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8390Re: [midatlanticretro] Exhibit planning - 70s/80s micros - less of the more familiar

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  • Sridhar Ayengar
    Jun 22, 2008
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      Evan wrote:
      >>>> The exhibit of 70s/80s micros should be as broad as we can make
      >>>> it. If all we show is what visitors already know (the popular
      >>>> micros), people will brand us as lame - and rightly so! The
      >>>> exhibit should include a little of the familiar (Apple II, C64,
      >>>> Altair) and the more esoteric like Ohio Scientific, rare CP/M
      >>>> machines, etc. There should be less of the familiar (rotate
      >>>> them in and out to keep things fresh) than the more unknown. If
      >>>> people already know about all of the machines, what is there
      >>>> for them to learn at our museum? And that last point is most
      >>>> important. Each exhibit should include information about each
      >>>> machine that explains why it is cool. What are the pioneering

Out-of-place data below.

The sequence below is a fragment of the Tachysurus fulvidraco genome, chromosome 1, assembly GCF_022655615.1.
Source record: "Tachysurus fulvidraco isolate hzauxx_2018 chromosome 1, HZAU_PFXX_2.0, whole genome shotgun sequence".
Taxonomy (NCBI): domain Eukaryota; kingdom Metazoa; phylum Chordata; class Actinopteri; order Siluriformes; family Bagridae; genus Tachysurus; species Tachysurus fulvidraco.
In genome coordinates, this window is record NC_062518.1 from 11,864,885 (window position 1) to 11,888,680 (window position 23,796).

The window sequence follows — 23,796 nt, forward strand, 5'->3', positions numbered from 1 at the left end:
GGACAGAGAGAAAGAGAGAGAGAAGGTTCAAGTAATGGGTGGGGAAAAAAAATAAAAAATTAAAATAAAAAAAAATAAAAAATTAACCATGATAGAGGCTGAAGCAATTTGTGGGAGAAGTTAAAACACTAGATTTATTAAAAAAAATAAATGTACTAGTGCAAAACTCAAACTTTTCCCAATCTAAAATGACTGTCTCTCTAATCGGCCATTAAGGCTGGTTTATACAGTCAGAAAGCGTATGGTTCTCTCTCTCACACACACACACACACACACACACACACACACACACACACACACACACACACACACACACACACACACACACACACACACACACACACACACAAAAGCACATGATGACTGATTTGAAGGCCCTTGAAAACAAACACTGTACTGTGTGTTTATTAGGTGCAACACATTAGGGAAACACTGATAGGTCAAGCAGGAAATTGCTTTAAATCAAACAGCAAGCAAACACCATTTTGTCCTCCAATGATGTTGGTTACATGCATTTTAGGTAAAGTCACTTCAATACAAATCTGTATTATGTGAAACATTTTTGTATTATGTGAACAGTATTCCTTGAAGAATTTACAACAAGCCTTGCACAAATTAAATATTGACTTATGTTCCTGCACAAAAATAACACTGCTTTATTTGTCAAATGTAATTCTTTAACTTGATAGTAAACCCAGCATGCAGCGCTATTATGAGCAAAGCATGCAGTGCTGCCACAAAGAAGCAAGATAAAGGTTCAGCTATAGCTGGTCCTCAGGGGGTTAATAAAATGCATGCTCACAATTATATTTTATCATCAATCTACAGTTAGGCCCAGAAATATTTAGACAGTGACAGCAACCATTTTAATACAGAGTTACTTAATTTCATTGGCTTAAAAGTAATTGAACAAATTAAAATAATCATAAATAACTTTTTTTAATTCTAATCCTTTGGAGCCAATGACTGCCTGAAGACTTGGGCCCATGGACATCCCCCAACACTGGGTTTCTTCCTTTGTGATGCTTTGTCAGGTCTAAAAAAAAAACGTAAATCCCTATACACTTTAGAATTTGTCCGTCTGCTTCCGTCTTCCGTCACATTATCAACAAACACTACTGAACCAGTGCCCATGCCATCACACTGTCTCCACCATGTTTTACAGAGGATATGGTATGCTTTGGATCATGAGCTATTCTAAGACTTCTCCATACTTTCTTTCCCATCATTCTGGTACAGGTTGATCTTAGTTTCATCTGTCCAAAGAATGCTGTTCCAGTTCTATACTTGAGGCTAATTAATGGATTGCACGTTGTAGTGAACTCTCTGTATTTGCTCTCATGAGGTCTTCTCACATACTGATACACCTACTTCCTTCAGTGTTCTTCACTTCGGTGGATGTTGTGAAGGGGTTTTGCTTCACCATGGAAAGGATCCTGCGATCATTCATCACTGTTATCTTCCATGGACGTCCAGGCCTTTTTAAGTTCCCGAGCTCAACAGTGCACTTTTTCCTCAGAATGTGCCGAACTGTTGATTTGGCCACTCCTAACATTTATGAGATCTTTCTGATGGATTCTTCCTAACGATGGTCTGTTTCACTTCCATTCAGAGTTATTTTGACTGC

>>>> features? Was it the first mass market computer of its type?
      >>>> When? Why?
      >
      > You make several good points here. I don't * completely * agree but
      > it gives me some ideas.
      >
      > I think it's very important to permanently exhibit the eight micros
      > from our list -- those are the eight most important ones ever, in my
      > opinion. (It could be compelling to expand it into a "Top 10" just
      > because such lists tend to get people thinking, which is the result
      > that we want! Then again, 8 is a byte / octal, and we could use the
      > occasion to explain to visitors why we chose 8 instead of 10.
      > Seriously!)
      >
      > Regardless of whether it's 8 or 10, I think we should keep those
      > seperate (i.e. one side of the exhibit) with an emphasis on "these
      > are the special ones" somehow and (on the other side of the exhibit)
      > we can explain how it isn't just the top 8 or 10 that are historic;
      > these other computers visitors never heard of are historic too and
      > here's why.... And yes we should definitely switch those up but keep
      > the first 8 or 10 there permanently.

      Bleh! The 8-bit byte is a somewhat random choice in itself!

      Peace... Sridhar
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